If I’m facing east on the Brown Line (and not looking down at my phone), I see the green glass building on the north side of the river next to the Westin Hotel. The building used to be called Quaker Tower, due to the Quaker company occupying many floors and having a display in the main lobby. My father sold his travel company in 2001 – he had worked in that building since 1986.

In 7th grade, my class at Hubble Middle School (where John Belushi went to high school and is now a Mariano’s) took a field trip to downtown Chicago. I grew up in Wheaton, a western suburb with the most churches per square mile and a local video store next to a Dairy Queen. On this field trip, our class got to visit the Museum of Science and Industry and watch an IMAX presentation on volcanoes. I can’t remember much about that day, but I do remember someone throwing up in the IMAX theater and leaving my favorite yellow cardigan in the bathroom stall at the museum. I loved that cardigan.

We finished the field trip on a cruise down the Chicago River. When we passed the green glass building on the north side of the river just before Clark, my teacher told me to look up at the 4th floor windows. On white pieces of paper, spread out over multiple windows, my father had written, “Hi Dana and her class. Have fun today in the city!” If this is what celebrity feels like, trust me, I was riding high. I was genuinely surprised and filled with a sense of love that I still feel every time I look up at that building, lingering too long on the 4th floor windows as I try and make that banner appear again in my mind and in doing so bring back a small joy from my childhood.


I didn’t have sex until I was 23. I mean, I had a few “in and out” moments with men and good old fashioned rounding of the naked bases, but not technical sex. After my blissful, creative, and safe 4 years at a small liberal arts college in upstate New York, I found myself in a studio apartment at the corner of Halsted and Cornelia, next to a now-defunct gay bar, The Manhole, known for its “backroom” and its pithy, sexual innuendo-laden marquee. “Looks like rain! Grab your raincoats, gentlemen!” My refrigerator opened out into my so-called living room, and my windows looked out onto a brick wall. It was a classic first city apartment, complete with a rat inside a bag of bread, IKEA, a dead neighbor…oh, and also where I found out I was pregnant.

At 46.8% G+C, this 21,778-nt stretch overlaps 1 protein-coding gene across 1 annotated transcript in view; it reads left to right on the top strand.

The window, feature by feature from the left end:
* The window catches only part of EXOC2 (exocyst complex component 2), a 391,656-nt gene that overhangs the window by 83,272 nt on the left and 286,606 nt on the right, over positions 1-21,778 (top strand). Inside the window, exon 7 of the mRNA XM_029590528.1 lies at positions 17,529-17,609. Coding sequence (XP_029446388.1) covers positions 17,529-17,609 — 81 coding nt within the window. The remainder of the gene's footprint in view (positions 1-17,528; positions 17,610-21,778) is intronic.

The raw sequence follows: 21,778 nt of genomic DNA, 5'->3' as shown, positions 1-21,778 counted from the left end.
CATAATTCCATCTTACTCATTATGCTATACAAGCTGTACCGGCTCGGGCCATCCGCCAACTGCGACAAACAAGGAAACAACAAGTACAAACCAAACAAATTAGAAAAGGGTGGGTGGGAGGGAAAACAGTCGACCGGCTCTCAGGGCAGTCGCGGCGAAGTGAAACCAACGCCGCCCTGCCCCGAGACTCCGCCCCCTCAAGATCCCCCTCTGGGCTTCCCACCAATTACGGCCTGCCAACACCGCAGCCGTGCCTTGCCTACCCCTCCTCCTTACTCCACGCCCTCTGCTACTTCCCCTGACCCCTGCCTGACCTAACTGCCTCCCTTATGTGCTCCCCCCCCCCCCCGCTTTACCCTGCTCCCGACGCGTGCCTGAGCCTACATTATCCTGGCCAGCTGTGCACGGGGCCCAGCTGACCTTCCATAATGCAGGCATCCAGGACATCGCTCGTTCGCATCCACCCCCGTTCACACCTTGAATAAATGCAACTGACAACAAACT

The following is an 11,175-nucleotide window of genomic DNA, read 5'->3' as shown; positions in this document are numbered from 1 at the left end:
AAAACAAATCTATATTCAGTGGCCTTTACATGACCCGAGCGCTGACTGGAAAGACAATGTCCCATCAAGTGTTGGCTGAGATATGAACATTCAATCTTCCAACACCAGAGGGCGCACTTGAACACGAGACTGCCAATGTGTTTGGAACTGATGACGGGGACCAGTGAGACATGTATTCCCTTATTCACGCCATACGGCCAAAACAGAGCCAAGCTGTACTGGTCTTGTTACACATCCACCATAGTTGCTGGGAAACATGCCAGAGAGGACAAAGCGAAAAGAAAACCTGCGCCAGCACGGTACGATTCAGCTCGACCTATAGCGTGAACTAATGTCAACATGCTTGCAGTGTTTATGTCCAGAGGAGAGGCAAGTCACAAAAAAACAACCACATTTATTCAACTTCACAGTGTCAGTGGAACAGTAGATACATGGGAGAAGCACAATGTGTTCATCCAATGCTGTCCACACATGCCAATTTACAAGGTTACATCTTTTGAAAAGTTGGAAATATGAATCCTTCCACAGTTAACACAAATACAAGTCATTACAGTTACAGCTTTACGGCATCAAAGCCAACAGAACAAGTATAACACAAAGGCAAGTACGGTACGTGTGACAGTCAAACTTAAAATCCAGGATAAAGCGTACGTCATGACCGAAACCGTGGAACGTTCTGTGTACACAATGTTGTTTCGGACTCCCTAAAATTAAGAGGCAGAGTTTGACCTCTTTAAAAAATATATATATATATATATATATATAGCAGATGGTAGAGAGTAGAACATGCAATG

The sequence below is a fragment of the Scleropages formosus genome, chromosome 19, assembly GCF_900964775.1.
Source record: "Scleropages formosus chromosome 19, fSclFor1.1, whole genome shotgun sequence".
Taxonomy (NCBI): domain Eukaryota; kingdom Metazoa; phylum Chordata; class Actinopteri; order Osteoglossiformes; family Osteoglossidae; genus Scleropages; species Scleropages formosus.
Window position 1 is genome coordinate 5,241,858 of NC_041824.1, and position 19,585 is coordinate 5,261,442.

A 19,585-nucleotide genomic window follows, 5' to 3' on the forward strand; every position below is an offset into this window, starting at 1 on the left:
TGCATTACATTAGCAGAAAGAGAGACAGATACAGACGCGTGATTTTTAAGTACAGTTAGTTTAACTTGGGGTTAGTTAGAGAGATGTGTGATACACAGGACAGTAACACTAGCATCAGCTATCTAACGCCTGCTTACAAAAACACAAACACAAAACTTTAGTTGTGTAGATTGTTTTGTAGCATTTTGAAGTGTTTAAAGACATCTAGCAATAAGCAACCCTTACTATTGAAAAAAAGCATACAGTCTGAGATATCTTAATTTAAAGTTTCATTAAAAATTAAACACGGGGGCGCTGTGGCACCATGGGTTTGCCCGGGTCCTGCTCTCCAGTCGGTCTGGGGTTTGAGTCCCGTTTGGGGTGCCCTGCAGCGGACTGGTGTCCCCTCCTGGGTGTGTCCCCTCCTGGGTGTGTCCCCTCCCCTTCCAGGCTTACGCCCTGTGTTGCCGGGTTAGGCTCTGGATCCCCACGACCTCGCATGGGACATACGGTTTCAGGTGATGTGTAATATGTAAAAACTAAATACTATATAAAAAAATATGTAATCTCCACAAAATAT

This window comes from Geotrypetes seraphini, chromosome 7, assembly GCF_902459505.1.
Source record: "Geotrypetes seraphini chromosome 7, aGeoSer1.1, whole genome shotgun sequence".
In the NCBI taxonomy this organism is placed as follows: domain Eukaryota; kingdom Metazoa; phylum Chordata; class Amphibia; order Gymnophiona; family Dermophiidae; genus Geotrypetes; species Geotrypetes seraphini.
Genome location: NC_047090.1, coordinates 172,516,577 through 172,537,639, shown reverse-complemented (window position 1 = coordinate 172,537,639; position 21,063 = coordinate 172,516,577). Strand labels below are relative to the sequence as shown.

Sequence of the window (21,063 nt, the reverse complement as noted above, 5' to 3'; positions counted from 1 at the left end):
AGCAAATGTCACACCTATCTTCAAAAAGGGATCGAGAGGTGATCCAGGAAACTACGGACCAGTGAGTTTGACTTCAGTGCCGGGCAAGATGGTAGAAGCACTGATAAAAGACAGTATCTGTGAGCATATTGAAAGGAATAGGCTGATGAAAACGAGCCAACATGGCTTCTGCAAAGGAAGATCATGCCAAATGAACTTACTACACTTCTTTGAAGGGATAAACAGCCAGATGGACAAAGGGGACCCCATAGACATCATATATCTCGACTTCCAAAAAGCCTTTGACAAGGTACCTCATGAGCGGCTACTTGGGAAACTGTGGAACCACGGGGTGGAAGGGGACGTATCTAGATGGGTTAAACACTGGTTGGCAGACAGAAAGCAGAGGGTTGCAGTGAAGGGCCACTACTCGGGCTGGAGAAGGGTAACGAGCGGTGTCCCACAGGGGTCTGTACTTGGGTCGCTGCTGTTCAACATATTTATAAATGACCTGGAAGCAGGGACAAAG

He was Italian and a server/poet who drove me to work at my class action law firm in the Loop on the back of his motorcycle. I would straddle his bike in a skirt, purse dangling on my hip (sometimes I wore his helmet…sometimes I didn’t). DO NOT TELL MY MOTHER. He was a complicated man and a bit older than me – experienced in the world of drugs, drinking, women and living. So experienced that he convinced me that pulling out and not finishing inside of me was fool proof. Fool. Proof. That he had done it many times before with his previous girlfriend.

I had never been on the pill before. I used to lose my wallet once a week and almost never paid rent on time, so the pill was an extremely daunting task for me. I remember thinking “Watch. I bet I get pregnant my first time having sex.” Now I don’t have an actual timeline and to say I took the pill at the same time every day is, well, not true. But I do know that I got pregnant within my first month of having “fool proof” pulling out and laissez-faire pill taking sex.

I called my mother from the bathroom of my apartment as I stared at the plus sign on the stick – like I was in every movie or TV show ever made where a woman is wondering if she’s pregnant – sitting on the toilet, head in hand. My mother was a high school biology teacher for many years and incredibly scientific and rational. She would tell me about fruit flies and the sexual organs of flowers and plants, and on this day, she certainly didn’t hold back in telling me all about my embryo (or lack thereof). She described it as a small ball of tissue (I was about 5 weeks in) and said that these procedures take a few minutes and are done every day, all day long, by many women. I honestly don’t even remember if we ever talked about me actually going to term and giving birth, about adoption, or raising a child with the alcoholic poet. My mother simply listened to me and greeted me with a sense of calm, a list of facts, and a plan. She also never put my father on the phone. She later told me he was very upset and scared about his only daughter, his only child out “having fun in the city!”